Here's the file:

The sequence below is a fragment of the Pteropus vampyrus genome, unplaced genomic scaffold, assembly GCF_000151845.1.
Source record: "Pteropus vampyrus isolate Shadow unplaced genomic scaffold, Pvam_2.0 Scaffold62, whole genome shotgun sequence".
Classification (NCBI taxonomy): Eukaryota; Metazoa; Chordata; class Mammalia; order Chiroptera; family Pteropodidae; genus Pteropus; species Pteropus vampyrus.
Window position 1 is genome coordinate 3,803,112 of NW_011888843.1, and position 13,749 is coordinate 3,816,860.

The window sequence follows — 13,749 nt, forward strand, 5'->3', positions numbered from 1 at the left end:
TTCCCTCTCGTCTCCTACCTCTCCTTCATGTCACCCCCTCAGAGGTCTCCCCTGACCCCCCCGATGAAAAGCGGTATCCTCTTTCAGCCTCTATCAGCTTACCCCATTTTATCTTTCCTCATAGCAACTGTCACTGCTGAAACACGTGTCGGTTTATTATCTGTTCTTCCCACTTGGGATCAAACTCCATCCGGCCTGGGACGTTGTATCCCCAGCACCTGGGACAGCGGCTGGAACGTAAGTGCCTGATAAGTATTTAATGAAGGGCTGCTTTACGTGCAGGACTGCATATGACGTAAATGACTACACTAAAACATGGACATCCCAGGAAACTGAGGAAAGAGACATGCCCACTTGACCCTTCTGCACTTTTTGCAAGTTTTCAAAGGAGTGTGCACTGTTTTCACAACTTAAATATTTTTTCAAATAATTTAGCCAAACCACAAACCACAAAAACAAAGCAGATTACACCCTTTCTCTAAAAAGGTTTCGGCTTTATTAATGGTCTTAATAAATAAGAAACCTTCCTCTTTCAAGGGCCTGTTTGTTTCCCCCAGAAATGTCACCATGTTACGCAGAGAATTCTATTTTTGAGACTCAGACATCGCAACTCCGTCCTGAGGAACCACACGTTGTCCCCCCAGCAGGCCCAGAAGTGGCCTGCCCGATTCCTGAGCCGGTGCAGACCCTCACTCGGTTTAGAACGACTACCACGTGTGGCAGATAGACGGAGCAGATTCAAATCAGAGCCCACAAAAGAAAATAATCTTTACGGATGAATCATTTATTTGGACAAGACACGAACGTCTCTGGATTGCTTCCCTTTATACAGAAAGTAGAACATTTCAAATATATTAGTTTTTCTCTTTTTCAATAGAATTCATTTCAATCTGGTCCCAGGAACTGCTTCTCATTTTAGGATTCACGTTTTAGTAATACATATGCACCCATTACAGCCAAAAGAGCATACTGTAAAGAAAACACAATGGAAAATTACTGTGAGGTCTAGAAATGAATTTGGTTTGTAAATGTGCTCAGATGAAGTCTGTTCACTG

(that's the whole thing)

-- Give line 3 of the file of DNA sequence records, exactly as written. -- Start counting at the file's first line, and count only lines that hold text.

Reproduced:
Classification (NCBI taxonomy): Eukaryota; Metazoa; Chordata; class Mammalia; order Chiroptera; family Pteropodidae; genus Pteropus; species Pteropus vampyrus.